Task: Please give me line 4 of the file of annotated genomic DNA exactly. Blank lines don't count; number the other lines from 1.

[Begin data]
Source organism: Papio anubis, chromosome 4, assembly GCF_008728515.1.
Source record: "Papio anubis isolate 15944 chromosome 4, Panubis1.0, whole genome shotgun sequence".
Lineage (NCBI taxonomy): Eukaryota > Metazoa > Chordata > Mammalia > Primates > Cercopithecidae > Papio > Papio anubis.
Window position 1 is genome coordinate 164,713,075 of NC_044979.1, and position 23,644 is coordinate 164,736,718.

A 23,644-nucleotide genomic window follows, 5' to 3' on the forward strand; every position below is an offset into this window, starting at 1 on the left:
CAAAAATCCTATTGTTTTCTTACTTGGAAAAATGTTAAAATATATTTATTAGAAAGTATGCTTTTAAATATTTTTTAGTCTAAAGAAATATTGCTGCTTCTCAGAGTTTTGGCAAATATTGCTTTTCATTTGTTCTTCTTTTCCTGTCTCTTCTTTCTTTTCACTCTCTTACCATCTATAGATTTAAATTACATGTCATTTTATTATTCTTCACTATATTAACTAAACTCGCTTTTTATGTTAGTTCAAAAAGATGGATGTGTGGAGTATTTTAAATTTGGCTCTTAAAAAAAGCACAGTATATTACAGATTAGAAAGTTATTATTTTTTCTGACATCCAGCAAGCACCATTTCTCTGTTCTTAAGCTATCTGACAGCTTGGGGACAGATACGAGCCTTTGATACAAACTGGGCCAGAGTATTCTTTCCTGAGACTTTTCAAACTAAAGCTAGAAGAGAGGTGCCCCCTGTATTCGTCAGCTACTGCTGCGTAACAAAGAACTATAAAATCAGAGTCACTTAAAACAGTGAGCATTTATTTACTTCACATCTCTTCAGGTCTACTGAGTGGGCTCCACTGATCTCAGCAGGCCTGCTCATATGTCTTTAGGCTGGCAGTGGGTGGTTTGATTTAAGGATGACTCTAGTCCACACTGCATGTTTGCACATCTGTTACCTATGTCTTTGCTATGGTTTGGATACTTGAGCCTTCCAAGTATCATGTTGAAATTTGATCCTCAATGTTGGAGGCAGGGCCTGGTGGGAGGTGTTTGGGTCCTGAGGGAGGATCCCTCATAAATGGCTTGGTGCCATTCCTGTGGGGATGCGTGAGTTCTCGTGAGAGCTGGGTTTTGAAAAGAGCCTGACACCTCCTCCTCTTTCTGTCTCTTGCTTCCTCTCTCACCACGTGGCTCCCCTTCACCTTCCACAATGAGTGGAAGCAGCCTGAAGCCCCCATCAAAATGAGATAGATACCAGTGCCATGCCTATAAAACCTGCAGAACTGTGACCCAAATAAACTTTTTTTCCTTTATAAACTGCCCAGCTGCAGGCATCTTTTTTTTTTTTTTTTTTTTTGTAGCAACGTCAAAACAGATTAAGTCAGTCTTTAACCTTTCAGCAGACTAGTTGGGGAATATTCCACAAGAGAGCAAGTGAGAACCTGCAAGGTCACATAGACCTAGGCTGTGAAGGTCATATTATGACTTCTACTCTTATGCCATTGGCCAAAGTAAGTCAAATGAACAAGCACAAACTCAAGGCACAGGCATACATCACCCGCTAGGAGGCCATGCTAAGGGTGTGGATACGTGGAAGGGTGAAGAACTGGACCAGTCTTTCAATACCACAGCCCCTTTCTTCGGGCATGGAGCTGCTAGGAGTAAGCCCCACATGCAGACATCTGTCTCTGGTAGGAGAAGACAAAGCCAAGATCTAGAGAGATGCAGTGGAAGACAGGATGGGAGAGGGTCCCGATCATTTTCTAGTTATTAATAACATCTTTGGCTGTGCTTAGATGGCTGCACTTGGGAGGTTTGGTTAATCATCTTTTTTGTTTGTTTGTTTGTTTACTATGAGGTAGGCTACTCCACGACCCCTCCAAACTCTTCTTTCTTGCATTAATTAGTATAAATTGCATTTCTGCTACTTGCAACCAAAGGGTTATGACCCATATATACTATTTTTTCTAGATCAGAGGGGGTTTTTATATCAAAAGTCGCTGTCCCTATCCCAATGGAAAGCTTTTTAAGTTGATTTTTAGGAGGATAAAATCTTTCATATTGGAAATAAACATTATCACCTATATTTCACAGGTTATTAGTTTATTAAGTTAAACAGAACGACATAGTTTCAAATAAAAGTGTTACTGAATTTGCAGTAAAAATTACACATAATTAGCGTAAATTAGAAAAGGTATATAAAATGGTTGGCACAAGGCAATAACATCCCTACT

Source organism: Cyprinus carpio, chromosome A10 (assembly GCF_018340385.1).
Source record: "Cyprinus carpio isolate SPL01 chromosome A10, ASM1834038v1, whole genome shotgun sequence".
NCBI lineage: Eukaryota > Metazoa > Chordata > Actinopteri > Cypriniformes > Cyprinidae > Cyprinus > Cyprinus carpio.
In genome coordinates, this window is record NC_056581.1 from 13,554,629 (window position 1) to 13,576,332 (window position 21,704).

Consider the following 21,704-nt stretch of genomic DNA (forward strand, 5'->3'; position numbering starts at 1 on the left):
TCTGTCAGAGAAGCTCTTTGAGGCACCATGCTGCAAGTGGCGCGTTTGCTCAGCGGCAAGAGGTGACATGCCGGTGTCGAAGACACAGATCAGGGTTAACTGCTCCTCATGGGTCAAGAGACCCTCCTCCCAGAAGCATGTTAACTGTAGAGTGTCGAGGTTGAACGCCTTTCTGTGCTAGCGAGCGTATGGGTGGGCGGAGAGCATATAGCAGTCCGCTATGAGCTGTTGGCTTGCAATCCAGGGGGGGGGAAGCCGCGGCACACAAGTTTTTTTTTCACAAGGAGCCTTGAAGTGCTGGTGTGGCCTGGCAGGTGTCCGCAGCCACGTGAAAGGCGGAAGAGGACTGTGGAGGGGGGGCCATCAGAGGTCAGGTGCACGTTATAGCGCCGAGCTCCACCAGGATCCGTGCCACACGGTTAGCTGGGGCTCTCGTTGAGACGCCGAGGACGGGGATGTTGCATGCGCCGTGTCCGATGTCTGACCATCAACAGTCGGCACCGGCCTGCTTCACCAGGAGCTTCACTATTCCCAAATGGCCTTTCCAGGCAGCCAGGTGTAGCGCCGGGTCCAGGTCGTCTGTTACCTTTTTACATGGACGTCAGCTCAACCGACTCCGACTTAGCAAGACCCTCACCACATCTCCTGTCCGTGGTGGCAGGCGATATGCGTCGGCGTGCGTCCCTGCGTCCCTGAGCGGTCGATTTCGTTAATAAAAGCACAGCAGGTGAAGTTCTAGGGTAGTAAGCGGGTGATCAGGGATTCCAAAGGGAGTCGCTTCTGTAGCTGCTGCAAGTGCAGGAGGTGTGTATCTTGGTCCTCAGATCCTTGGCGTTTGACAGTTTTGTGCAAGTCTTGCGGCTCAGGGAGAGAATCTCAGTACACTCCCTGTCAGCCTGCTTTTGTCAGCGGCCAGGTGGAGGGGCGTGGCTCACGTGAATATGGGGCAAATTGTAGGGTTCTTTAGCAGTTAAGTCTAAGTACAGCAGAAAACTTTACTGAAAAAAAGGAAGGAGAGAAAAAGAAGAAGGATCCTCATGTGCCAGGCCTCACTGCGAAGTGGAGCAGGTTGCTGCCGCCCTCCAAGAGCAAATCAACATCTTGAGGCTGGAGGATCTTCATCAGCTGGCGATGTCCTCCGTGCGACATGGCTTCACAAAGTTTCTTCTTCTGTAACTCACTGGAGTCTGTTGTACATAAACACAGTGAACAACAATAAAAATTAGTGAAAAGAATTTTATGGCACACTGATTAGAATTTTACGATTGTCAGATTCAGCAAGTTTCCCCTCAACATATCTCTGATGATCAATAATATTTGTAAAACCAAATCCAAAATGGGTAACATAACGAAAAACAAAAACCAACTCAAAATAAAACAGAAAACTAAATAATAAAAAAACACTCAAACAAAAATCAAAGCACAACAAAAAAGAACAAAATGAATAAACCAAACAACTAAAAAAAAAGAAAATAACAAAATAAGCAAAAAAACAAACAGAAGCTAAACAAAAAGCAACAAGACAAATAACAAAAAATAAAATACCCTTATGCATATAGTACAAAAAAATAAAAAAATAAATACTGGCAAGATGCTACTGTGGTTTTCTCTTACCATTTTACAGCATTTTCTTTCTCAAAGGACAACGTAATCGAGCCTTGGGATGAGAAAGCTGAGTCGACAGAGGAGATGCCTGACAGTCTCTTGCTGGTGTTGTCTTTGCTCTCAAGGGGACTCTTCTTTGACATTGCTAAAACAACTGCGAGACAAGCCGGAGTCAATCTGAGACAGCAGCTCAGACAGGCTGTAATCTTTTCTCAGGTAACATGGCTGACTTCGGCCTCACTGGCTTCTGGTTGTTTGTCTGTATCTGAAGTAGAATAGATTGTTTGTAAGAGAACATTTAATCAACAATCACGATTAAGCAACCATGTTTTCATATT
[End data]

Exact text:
Window position 1 is genome coordinate 164,713,075 of NC_044979.1, and position 23,644 is coordinate 164,736,718.